The zip code is that of the applicant. SInce dad is in a NH, that's the zip code for him. So if you live in Highland Park and do dad's paperwork, it will NOT be about your zip code! Since he is already in a NH and doing his spend-down by private pay for all these years you probably will just sail through the Medicaid approval process. You can certainly show payments to the NH to establish a "pattern of spending" that shows dad used his savings (assets) and his income to do this. So no worries for the big picture of your dad getting accepted.
Helpful Answer (0)
Report

Wow, what great information!! But I am shocked by some of it. I applied for my MIL and didn't have to provide much of anything but that was 20 years ago. This is for my father and he has been in a NH for 5 years now and the one he is currently in he is on private pay but they take Medicaid so it will just be simply changing rooms. They are in a different zip code from me so do they go by the zip code the facility is in or the one I am in? I have a couple of years but wanted to start collecting documents in advance. There's no house or car just one brokerage account that will be closed out next year. There is one term life insurance policy held by a former employer that I just have a 1 page letter for. Does that mean I have to have them send a letter to the caseworker? After they get your application do they call you in to go over it? Or just talk on the phone. Do I need to save all credit card (Mastercard) bills so they can see who all the charges were to. I am talking $100 per month or so for the total bill and most were for perscriptions. This is going to be a lot harder than I realized so I'm glad I asked ahead. Thanks again.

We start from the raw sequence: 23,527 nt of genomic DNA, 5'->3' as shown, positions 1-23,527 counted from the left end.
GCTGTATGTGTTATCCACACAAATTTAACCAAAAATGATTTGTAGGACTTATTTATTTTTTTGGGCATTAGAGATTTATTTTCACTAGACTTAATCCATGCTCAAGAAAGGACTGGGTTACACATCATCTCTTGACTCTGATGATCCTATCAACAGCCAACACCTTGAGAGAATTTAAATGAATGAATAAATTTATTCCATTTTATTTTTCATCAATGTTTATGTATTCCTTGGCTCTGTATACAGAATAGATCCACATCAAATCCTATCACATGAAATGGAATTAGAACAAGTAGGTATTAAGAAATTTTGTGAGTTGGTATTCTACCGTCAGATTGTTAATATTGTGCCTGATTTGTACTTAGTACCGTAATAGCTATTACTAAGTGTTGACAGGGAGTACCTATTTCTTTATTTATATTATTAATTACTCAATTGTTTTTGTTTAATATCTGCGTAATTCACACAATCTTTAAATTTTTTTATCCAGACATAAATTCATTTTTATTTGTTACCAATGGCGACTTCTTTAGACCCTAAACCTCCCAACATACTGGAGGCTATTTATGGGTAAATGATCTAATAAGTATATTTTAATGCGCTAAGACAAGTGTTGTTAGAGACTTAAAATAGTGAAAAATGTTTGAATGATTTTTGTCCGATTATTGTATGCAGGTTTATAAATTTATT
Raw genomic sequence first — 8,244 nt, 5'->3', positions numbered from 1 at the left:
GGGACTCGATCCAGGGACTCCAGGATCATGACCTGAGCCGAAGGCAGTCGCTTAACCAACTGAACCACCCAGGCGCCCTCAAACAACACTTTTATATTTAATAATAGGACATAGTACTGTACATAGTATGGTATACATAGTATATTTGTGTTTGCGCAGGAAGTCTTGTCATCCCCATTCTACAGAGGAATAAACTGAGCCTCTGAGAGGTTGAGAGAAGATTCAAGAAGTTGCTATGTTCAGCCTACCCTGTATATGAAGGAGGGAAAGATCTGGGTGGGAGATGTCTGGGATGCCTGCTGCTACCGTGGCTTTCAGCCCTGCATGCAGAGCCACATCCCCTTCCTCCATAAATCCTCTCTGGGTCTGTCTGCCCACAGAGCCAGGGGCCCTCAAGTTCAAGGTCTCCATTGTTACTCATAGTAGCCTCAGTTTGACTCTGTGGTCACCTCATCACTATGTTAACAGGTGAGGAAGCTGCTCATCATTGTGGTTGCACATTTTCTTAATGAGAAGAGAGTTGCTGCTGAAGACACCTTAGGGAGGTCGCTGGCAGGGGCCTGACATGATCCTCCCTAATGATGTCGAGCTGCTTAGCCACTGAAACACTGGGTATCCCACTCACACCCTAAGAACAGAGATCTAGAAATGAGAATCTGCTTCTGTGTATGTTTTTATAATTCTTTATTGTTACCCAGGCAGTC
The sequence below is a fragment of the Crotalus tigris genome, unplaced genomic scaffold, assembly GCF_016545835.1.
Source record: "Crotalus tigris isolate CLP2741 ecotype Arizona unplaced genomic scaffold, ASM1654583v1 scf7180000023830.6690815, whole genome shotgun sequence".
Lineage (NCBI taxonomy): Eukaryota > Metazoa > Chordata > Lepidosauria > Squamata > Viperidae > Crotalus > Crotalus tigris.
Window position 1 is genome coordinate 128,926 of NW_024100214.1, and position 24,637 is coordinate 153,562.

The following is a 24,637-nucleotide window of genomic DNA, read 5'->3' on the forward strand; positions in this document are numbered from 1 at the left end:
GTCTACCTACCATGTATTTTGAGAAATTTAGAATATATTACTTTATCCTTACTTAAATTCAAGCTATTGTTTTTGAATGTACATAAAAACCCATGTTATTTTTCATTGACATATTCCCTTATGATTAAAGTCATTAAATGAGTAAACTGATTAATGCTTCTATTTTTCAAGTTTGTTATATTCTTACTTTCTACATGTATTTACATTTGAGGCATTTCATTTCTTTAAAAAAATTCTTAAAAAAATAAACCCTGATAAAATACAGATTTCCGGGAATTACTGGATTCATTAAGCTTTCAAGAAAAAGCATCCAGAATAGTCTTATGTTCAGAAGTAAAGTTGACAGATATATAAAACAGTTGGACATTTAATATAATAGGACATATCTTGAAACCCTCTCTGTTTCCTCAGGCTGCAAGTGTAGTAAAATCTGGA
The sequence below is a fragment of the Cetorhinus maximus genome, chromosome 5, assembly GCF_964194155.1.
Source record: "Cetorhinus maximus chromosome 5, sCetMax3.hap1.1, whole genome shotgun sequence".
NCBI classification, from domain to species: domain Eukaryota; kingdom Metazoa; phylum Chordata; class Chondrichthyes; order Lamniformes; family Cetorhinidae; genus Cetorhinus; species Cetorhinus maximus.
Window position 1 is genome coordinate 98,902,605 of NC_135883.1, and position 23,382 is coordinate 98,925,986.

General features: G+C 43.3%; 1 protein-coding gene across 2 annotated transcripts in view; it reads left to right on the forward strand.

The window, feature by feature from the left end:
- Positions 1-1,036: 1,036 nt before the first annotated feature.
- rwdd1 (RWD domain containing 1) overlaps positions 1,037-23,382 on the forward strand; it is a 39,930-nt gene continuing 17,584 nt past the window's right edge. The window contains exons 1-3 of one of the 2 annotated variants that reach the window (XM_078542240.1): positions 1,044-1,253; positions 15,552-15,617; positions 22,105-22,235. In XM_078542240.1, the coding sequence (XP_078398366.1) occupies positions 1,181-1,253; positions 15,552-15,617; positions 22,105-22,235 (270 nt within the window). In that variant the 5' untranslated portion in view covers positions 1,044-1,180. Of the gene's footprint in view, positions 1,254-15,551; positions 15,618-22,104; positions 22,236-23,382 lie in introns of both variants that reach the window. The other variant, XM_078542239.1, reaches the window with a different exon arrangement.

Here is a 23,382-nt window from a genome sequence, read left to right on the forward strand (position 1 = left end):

Helpful Answer (0)
Report

Also the only assets that I have ever heard of that are under the radar or outside of purview are oil, gas, mineral rights. I'm not talking anything Spindletop but those O&G&M pass through assets that are tiny. The whole 1/32nd of 1/10 of a field asset that only a good land-man can even start to figure out. Many of those pay so irregular that often family or even the owner doesn't know that they are there or are dormant for forever so no income. I had old O&G with 1 aunt's estate and it's a total PIA to get a value. Mom's renewal form now does ask about O&G but she doesn't have any so we're good on that. But I can see that it could be a whole disqualifier for those who have a homestead or ranch with sections.

Really if you have anything that is not straightforward, I would suggest you get an elder law attorney to go over the application and the documents before your apply.
I did my mom's app on my own but I have done grant submissions and went through dealing with Hurricane Katrina with FEMA, SBA and insurance companies so pretty good with paperwork and how to get documentation done & I've been executrix twice too. So going to a courthouse or doing a deposition…. well I can totally roll with it. There are several good elder law attorney's in Dallas. I would go to one that is NAELA certified. This site has a drop down list of elder lawyers by state so you can start there. Good luck and try to keep a sense of humor in all this too…it won't be easy sometimes!
Helpful Answer (0)
Report